Last week the American Council for an Energy-Efficient Economy (ACEE) announced its annual rankings of the most and least energy efficient states in the US. Taking into account the state-level programs and policies each state uses to encourage energy efficiency, it was a surprise to see Massachusetts trump California, considering California became the first state to enact the cap-and-trade system on the same day of the announcement. So how did they do it?
“Thanks to our investments in innovation and infrastructure, Massachusetts is now leading the nation in energy efficiency,” Massachusetts Governor Deval Patrick told the ACEE. “Through our Green Communities Act, we set aggressive goals and laid the foundation for greater investment in energy efficiency -- and now we are proud to be a model for the nation and world.”
The Green Communities Act, signed by Patrick in 2008, helped the state take giant steps toward a clean energy future under a bold and comprehensive bill. Under the new law, major utility companies in the state are required to purchase all available energy efficient retrofits that compete with electricity, allowing customers to save on utilities and make upgrades to current energy systems in their homes. The utility companies were also required to enter 10 to 15 year contracts with renewable energy developers, in turn, financing clean energy developers to get started on future projects.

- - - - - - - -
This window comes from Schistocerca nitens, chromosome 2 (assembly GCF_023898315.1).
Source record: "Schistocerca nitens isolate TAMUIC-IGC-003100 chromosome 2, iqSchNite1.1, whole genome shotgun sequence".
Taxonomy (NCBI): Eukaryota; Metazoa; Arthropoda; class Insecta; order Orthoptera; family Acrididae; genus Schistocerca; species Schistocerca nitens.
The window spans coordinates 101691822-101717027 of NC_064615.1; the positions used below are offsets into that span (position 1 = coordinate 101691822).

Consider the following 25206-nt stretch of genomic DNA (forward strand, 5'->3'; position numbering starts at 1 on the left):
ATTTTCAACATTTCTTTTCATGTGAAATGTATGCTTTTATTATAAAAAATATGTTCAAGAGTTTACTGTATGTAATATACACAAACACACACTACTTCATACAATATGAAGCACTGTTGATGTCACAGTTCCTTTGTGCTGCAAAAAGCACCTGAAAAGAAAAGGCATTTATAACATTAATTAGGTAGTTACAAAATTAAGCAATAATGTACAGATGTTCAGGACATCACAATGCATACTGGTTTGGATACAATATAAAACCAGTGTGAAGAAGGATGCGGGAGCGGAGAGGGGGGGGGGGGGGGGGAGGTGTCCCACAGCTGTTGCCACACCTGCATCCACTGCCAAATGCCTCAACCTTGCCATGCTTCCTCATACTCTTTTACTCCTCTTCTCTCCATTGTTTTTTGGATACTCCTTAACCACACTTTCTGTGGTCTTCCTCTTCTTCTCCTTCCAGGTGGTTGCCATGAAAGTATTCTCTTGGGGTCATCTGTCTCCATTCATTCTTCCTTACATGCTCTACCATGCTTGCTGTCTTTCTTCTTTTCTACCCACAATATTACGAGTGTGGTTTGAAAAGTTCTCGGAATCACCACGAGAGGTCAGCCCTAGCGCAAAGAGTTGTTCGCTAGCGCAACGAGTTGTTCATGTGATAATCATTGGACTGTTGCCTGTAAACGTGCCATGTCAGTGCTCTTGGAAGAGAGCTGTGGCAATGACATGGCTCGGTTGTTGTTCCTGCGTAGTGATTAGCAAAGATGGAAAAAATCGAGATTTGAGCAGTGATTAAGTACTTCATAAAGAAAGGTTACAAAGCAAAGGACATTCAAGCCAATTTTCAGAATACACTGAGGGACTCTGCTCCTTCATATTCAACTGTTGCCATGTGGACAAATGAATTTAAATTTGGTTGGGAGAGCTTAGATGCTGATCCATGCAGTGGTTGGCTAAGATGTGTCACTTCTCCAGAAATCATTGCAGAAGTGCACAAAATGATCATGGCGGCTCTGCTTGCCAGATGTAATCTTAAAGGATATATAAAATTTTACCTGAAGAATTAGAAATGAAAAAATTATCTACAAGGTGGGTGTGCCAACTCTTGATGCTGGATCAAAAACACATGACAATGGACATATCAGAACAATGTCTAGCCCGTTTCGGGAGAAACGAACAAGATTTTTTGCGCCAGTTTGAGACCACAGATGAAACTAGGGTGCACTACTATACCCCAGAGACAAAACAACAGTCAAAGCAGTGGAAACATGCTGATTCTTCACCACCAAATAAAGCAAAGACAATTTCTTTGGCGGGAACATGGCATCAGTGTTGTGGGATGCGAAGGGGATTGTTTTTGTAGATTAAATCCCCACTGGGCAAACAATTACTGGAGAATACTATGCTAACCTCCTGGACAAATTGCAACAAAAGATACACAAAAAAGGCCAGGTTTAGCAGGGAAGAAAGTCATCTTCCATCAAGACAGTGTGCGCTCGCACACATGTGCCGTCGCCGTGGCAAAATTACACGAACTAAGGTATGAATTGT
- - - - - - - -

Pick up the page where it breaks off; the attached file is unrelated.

“With this legislation, Massachusetts takes its rightful place as a national leader in energy reform and environmental protection,” according to Secretary of Energy and Environmental Affairs Ian Bowles in a 2008 statement. “This legislation will help businesses and residential consumers fight rising energy costs, reap the benefits of renewable energy, and grow our clean energy industry.”
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The ACEE's top 10 energy efficient states are ranked as follows: Massachusetts (#1 for the first time), California (after holding the top spot in all of ACEE's previous four rankings), New York, Oregon, Vermont, Washington, Rhode Island, Minnesota, Connecticut and Maryland.
The 10 states listed as needing the most improvement were, from last place, North Dakota, Wyoming, Mississippi, Kansas, Oklahoma, South Carolina, West Virginia, Missouri, Alabama and South Dakota.
The ACEE also found that total budgets for electricity efficiency are up by over a billion dollars since 2009, and many states have adopted energy-saving programs, including the Energy Efficiency Resource Standard (EERS).